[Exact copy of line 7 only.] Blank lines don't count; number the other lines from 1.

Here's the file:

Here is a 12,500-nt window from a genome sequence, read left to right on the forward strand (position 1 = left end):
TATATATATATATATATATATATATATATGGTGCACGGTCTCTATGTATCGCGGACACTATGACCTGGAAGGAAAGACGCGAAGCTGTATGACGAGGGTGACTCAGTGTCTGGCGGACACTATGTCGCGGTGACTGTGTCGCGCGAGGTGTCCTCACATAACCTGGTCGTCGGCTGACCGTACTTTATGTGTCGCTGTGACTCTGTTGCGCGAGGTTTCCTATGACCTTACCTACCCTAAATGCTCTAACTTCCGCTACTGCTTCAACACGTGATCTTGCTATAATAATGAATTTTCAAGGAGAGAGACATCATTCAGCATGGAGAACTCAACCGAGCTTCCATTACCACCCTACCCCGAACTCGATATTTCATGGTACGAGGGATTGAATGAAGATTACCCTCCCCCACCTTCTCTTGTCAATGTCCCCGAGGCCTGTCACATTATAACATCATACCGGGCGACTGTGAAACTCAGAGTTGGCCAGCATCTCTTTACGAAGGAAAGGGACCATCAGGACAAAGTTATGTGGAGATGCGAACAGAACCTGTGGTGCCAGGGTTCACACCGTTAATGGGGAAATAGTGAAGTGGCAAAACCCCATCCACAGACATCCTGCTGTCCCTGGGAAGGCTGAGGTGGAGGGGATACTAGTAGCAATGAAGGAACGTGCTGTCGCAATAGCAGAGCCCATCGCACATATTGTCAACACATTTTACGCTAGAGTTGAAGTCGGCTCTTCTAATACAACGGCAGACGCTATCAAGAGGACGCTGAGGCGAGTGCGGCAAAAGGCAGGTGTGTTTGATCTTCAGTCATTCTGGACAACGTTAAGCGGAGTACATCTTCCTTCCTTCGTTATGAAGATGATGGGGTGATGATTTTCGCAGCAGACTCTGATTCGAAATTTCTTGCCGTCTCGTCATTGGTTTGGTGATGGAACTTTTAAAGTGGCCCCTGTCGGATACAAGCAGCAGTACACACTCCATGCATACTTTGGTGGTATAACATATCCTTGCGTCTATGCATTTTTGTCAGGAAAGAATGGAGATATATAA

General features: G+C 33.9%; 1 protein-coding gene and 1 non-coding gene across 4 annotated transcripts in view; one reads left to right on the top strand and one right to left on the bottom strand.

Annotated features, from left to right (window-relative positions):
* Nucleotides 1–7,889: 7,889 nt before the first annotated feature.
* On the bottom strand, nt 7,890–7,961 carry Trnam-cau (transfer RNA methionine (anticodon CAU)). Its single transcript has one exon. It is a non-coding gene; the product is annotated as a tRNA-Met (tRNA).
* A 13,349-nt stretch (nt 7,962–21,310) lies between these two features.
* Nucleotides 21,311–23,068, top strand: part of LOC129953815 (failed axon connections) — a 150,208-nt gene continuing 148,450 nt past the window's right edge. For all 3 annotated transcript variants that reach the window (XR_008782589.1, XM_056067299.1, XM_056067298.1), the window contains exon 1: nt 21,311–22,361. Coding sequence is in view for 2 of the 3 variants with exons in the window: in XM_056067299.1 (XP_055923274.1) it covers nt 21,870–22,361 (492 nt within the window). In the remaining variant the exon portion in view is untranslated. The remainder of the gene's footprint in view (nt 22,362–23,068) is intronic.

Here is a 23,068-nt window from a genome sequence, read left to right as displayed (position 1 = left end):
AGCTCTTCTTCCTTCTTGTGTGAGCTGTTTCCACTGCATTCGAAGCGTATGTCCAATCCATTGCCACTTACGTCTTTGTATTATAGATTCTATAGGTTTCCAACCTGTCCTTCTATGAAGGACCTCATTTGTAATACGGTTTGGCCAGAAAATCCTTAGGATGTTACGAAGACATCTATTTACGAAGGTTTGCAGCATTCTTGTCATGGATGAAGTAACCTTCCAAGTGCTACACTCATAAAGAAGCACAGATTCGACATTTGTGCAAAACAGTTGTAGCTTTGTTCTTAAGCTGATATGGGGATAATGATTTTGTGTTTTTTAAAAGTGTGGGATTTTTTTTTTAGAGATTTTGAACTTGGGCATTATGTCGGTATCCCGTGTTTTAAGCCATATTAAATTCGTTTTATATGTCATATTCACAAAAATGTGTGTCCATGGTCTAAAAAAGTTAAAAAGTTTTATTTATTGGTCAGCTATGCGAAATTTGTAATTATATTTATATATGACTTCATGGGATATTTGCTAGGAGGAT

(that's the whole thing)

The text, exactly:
* A 13,349-nt stretch (nt 7,962–21,310) lies between these two features.